How To Be More Powerfully In Control Of Your Choices By Living Without Apology
“If you’re feel like you’re living apologetically, then it’s useful to understand that in all likelihood this is something you learned to do a long time ago. There’s no reason to dwell on the fact, but it is often helpful to understand that the belief system behind feeling this way originated a long time ago, in a childhood far, far away….”
The title of this article is one of my favorite sayings, and it’s the perfect introduction to answer a great question I received the other day. Here’s the question:
“In module 9 of the Point of No Return Program on food and relationships, you speak about “living without apology”. This resonated with me because I feel like I’m always apologizing for everything. I apologize when I order a salad instead of a cheeseburger by always saying, well I have a big event coming up, so I really need to watch what I’m eating”.
I see other people do this as well. They “apologize” for their order with this: “I’m ordering a salad with grilled chicken because you should see what I ate last night! Margaritas, chips and salsa – I must have eaten three bowls of chips alone!” Why say anything?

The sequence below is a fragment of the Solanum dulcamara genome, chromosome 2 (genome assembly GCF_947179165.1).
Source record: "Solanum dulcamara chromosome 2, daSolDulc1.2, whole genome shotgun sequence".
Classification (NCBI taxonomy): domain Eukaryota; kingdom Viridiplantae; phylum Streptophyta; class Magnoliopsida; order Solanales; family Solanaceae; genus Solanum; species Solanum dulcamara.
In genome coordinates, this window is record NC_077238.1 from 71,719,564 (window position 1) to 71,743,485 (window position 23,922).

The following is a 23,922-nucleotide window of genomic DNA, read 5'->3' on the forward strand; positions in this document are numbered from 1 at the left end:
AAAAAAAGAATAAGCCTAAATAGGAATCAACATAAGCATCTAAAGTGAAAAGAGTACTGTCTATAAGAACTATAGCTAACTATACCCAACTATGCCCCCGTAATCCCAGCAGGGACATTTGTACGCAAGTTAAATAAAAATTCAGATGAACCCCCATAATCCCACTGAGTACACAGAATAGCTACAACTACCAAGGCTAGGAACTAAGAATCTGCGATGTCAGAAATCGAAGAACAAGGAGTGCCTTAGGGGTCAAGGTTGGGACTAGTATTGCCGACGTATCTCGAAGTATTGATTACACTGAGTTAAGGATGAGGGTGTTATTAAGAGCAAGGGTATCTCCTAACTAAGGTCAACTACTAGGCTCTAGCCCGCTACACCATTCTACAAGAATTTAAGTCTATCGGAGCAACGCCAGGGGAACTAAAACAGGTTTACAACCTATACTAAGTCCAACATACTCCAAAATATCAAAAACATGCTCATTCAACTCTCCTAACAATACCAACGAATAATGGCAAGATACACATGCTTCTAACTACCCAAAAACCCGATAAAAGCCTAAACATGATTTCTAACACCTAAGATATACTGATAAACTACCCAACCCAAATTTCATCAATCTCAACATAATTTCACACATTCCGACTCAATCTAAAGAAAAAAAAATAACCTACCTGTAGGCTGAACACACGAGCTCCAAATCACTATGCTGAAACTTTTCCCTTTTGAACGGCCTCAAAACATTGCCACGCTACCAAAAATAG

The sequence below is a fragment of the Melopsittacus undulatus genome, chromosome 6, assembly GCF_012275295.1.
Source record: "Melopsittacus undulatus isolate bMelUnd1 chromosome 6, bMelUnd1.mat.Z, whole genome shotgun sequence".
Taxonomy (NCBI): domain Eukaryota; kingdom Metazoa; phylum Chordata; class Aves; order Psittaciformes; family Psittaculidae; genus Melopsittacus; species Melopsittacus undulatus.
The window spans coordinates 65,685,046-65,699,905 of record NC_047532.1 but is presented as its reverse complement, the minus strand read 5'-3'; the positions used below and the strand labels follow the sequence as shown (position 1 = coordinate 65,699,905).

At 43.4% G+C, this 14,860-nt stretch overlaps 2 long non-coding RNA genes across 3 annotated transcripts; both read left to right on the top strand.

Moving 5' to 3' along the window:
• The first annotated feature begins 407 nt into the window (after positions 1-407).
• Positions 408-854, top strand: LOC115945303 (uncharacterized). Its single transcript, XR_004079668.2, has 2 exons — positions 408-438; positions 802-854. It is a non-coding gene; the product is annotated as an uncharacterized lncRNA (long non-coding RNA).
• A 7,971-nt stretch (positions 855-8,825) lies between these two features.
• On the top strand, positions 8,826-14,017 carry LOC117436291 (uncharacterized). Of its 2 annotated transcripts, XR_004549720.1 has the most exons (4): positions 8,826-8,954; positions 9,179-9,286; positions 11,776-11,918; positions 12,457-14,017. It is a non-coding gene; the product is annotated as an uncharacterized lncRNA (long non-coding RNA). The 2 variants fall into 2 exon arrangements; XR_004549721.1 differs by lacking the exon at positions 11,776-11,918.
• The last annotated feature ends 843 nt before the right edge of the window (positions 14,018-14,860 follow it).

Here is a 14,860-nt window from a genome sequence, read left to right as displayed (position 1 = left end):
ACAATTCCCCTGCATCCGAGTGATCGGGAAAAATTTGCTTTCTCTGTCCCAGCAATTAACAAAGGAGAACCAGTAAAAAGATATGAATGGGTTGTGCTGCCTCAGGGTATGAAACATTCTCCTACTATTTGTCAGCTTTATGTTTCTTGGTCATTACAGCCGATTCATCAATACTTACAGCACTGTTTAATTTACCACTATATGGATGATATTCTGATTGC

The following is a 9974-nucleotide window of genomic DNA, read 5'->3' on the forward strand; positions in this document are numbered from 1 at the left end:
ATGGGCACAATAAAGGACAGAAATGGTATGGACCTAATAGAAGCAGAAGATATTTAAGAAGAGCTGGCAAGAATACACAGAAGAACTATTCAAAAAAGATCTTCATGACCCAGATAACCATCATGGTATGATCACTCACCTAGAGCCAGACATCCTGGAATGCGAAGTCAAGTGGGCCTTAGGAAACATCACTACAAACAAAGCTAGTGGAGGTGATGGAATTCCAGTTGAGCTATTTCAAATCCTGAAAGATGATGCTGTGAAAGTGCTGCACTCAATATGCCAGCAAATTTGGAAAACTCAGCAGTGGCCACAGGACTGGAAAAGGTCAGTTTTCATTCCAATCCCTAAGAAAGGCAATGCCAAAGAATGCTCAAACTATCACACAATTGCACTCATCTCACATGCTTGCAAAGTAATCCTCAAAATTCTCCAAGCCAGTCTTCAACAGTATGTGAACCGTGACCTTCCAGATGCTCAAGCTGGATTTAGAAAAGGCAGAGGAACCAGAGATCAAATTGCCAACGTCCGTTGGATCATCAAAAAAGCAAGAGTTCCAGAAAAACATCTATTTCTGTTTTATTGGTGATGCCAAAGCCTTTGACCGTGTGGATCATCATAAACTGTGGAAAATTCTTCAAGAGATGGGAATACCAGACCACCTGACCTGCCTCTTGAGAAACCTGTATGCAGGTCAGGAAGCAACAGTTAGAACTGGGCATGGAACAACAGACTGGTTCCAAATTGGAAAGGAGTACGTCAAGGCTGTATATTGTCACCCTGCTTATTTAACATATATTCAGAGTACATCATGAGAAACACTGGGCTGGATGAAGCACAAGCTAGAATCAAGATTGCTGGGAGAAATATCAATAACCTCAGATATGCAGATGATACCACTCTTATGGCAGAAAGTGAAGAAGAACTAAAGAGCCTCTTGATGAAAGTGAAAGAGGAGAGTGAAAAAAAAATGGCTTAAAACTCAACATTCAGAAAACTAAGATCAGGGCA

It’s everyone’s dream to live without apology but no matter how many quotes we see, we take a step in that direction and we get hit so hard with a snarky comment that we go back to making excuses and “living with apology”. How do you start to have the confidence – what is the first step to living life without apology?”
This is a great question, and a book could easily be written on the subject. So while I’m not going to write a book on the topic (here and now anyway), I do want to give you a substantial answer because this question gives rise to a number of important things to think about.
Before I get into the specific steps you want to take to begin living without apology, here are three background ideas I want to point out that will first help us understand this issue more deeply.
1)Own Your Power. First and foremost, living with apology is the result of not owning your power. What do I mean here by power? It’s a few things really.
• It’s your sense and belief that you are okay just as you are, for who you are; in other words, it’s your self-worth. It’s also knowing that your self-worth originates inside and isn’t dependent on how others are responding to you.